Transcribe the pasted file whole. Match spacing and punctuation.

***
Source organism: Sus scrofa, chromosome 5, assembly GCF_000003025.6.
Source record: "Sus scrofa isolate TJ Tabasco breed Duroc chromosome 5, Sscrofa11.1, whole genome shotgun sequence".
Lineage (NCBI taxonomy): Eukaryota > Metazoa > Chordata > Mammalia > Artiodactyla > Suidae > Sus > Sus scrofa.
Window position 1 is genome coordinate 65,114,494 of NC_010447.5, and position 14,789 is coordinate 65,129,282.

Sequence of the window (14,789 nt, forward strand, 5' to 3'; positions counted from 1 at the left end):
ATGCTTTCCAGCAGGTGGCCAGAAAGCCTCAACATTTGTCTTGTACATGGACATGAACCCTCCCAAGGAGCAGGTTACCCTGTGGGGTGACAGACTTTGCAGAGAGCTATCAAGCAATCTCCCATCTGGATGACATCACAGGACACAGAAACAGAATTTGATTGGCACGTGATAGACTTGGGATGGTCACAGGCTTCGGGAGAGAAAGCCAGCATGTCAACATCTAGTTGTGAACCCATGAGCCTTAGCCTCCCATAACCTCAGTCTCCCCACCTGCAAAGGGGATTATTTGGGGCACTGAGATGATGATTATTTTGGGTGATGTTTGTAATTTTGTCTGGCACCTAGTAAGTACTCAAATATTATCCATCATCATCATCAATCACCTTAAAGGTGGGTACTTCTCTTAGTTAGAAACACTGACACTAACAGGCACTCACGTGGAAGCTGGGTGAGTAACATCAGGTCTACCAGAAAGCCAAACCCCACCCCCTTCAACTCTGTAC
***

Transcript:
Source organism: Sus scrofa, chromosome 5, assembly GCF_000003025.6.
Source record: "Sus scrofa isolate TJ Tabasco breed Duroc chromosome 5, Sscrofa11.1, whole genome shotgun sequence".
Lineage (NCBI taxonomy): Eukaryota > Metazoa > Chordata > Mammalia > Artiodactyla > Suidae > Sus > Sus scrofa.
Window position 1 is genome coordinate 65,114,494 of NC_010447.5, and position 14,789 is coordinate 65,129,282.

Sequence of the window (14,789 nt, forward strand, 5' to 3'; positions counted from 1 at the left end):
ATGCTTTCCAGCAGGTGGCCAGAAAGCCTCAACATTTGTCTTGTACATGGACATGAACCCTCCCAAGGAGCAGGTTACCCTGTGGGGTGACAGACTTTGCAGAGAGCTATCAAGCAATCTCCCATCTGGATGACATCACAGGACACAGAAACAGAATTTGATTGGCACGTGATAGACTTGGGATGGTCACAGGCTTCGGGAGAGAAAGCCAGCATGTCAACATCTAGTTGTGAACCCATGAGCCTTAGCCTCCCATAACCTCAGTCTCCCCACCTGCAAAGGGGATTATTTGGGGCACTGAGATGATGATTATTTTGGGTGATGTTTGTAATTTTGTCTGGCACCTAGTAAGTACTCAAATATTATCCATCATCATCATCAATCACCTTAAAGGTGGGTACTTCTCTTAGTTAGAAACACTGACACTAACAGGCACTCACGTGGAAGCTGGGTGAGTAACATCAGGTCTACCAGAAAGCCAAACCCCACCCCCTTCAACTCTGTAC